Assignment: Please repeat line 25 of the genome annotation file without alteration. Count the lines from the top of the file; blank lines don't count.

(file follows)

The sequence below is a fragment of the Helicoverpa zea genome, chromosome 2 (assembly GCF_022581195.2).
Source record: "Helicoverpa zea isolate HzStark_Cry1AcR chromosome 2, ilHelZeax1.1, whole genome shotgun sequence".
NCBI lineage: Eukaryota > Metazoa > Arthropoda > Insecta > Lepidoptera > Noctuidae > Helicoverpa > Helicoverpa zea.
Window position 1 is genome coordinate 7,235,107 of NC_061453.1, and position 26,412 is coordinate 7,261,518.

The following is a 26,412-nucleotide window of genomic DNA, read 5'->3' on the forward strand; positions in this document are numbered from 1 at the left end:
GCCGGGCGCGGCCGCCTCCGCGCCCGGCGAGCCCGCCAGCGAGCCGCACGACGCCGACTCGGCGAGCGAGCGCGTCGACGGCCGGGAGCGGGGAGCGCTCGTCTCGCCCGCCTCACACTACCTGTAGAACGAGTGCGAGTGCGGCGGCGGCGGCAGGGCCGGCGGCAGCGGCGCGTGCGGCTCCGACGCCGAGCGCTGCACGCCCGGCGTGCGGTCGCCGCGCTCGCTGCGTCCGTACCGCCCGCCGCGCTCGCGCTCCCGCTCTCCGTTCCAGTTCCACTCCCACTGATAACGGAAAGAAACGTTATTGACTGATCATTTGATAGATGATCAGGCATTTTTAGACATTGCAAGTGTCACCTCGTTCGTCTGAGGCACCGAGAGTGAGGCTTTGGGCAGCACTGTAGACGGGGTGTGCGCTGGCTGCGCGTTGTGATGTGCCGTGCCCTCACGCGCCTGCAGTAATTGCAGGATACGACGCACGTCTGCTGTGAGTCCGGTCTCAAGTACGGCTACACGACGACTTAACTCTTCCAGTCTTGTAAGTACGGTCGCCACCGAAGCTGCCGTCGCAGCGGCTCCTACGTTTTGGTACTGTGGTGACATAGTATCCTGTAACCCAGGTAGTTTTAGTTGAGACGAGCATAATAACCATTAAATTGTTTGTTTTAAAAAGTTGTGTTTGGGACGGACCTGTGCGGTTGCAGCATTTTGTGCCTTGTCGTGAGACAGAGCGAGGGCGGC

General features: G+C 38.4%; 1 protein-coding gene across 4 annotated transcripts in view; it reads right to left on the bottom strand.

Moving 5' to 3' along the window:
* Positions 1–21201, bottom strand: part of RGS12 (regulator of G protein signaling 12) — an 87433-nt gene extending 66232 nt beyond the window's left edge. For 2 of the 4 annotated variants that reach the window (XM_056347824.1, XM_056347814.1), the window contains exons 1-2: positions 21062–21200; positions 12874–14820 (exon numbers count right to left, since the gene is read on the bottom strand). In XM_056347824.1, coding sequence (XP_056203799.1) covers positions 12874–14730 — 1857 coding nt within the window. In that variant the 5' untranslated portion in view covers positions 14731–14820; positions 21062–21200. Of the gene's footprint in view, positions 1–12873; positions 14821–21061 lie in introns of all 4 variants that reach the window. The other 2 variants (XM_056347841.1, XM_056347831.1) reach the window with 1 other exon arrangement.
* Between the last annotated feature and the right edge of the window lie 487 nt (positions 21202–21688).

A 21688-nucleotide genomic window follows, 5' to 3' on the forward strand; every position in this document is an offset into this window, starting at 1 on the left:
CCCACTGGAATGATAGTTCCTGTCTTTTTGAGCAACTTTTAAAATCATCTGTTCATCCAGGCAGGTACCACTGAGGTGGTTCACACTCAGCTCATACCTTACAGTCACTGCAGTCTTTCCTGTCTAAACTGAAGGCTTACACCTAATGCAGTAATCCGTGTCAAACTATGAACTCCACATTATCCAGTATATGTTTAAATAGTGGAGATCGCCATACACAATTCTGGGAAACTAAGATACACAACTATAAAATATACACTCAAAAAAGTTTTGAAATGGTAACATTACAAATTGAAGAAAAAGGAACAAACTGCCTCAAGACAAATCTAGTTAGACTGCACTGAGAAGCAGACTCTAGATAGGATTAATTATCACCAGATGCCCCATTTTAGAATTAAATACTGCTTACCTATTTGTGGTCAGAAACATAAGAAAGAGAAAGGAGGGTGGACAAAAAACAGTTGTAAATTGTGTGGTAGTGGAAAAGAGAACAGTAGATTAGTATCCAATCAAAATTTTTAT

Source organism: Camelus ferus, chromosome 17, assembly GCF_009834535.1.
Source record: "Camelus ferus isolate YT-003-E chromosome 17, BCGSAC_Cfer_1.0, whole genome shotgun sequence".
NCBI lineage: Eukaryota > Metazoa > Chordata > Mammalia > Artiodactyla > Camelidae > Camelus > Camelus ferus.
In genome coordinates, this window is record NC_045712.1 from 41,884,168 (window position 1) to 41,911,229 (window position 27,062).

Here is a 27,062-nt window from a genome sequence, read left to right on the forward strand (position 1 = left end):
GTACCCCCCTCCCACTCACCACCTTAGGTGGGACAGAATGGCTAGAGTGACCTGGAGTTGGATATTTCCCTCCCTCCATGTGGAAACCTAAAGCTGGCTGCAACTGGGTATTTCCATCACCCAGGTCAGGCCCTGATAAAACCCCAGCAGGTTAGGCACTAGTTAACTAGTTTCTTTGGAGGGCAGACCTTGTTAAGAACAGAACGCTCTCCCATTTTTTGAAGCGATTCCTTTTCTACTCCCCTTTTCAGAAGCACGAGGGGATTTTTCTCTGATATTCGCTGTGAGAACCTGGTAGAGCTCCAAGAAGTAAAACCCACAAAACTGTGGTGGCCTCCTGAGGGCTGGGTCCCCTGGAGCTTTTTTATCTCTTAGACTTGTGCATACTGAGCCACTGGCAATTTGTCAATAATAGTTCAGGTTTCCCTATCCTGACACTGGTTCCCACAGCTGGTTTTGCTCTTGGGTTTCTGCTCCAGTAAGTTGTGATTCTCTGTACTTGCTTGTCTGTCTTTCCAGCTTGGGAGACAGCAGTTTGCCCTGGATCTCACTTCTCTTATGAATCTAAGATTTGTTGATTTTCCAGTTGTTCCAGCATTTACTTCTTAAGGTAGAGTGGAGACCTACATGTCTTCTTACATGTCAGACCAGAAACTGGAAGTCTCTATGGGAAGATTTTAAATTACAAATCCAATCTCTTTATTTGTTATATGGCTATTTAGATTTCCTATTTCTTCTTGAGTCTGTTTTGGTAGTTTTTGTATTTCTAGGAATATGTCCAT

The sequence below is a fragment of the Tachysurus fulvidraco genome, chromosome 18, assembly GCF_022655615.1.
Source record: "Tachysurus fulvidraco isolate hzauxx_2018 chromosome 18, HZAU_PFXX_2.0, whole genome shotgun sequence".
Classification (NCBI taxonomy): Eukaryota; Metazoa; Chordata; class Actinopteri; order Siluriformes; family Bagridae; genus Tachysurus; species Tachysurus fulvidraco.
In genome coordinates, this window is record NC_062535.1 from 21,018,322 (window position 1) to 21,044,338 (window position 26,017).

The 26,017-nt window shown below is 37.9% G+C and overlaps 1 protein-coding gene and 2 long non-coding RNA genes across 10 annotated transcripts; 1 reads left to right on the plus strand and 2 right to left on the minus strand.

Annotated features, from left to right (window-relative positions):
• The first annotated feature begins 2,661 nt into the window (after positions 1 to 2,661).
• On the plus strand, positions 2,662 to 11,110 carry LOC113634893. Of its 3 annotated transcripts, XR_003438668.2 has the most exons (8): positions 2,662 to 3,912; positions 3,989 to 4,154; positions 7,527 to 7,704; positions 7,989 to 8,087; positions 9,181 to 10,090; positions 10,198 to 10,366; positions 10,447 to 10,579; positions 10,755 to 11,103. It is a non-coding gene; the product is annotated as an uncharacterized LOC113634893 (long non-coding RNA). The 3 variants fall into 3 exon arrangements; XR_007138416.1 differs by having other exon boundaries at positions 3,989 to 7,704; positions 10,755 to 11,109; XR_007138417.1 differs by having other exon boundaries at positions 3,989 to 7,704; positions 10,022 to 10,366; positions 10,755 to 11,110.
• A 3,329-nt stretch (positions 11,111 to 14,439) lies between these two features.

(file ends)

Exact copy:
• The first annotated feature begins 2,661 nt into the window (after positions 1 to 2,661).